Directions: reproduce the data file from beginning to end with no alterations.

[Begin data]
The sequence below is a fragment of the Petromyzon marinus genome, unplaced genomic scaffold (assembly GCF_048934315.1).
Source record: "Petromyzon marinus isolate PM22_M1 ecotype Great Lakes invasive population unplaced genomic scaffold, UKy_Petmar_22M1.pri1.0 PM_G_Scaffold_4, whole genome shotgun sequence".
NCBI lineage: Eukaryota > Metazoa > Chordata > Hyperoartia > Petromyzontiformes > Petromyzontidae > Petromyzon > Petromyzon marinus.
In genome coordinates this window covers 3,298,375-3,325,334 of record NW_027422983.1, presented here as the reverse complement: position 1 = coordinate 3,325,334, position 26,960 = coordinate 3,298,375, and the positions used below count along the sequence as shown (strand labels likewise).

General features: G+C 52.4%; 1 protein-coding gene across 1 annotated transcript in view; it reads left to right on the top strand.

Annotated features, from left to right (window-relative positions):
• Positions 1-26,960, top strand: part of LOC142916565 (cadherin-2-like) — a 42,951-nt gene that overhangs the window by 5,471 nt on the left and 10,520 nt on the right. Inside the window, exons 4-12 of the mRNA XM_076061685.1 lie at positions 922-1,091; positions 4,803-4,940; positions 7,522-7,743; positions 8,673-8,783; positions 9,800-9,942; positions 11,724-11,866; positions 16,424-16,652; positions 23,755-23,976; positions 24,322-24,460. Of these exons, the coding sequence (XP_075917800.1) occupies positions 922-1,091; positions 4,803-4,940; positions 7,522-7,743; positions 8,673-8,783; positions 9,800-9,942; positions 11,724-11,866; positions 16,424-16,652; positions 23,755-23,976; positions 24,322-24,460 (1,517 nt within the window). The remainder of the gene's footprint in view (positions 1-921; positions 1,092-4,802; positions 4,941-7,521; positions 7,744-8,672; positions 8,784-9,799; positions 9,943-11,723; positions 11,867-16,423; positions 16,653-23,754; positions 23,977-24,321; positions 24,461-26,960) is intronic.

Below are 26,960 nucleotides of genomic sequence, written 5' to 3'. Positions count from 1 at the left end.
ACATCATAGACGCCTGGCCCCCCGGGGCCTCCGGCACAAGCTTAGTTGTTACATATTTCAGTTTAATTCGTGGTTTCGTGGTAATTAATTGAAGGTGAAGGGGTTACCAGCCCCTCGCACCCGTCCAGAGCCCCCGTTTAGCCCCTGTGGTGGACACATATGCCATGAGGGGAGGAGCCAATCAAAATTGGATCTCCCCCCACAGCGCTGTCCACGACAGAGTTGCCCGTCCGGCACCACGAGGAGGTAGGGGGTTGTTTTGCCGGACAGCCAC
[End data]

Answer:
The sequence below is a fragment of the Petromyzon marinus genome, unplaced genomic scaffold (assembly GCF_048934315.1).
Source record: "Petromyzon marinus isolate PM22_M1 ecotype Great Lakes invasive population unplaced genomic scaffold, UKy_Petmar_22M1.pri1.0 PM_G_Scaffold_4, whole genome shotgun sequence".
NCBI lineage: Eukaryota > Metazoa > Chordata > Hyperoartia > Petromyzontiformes > Petromyzontidae > Petromyzon > Petromyzon marinus.
In genome coordinates this window covers 3,298,375-3,325,334 of record NW_027422983.1, presented here as the reverse complement: position 1 = coordinate 3,325,334, position 26,960 = coordinate 3,298,375, and the positions used below count along the sequence as shown (strand labels likewise).

General features: G+C 52.4%; 1 protein-coding gene across 1 annotated transcript in view; it reads left to right on the top strand.

Annotated features, from left to right (window-relative positions):
• Positions 1-26,960, top strand: part of LOC142916565 (cadherin-2-like) — a 42,951-nt gene that overhangs the window by 5,471 nt on the left and 10,520 nt on the right. Inside the window, exons 4-12 of the mRNA XM_076061685.1 lie at positions 922-1,091; positions 4,803-4,940; positions 7,522-7,743; positions 8,673-8,783; positions 9,800-9,942; positions 11,724-11,866; positions 16,424-16,652; positions 23,755-23,976; positions 24,322-24,460. Of these exons, the coding sequence (XP_075917800.1) occupies positions 922-1,091; positions 4,803-4,940; positions 7,522-7,743; positions 8,673-8,783; positions 9,800-9,942; positions 11,724-11,866; positions 16,424-16,652; positions 23,755-23,976; positions 24,322-24,460 (1,517 nt within the window). The remainder of the gene's footprint in view (positions 1-921; positions 1,092-4,802; positions 4,941-7,521; positions 7,744-8,672; positions 8,784-9,799; positions 9,943-11,723; positions 11,867-16,423; positions 16,653-23,754; positions 23,977-24,321; positions 24,461-26,960) is intronic.

Below are 26,960 nucleotides of genomic sequence, written 5' to 3'. Positions count from 1 at the left end.
ACATCATAGACGCCTGGCCCCCCGGGGCCTCCGGCACAAGCTTAGTTGTTACATATTTCAGTTTAATTCGTGGTTTCGTGGTAATTAATTGAAGGTGAAGGGGTTACCAGCCCCTCGCACCCGTCCAGAGCCCCCGTTTAGCCCCTGTGGTGGACACATATGCCATGAGGGGAGGAGCCAATCAAAATTGGATCTCCCCCCACAGCGCTGTCCACGACAGAGTTGCCCGTCCGGCACCACGAGGAGGTAGGGGGTTGTTTTGCCGGACAGCCAC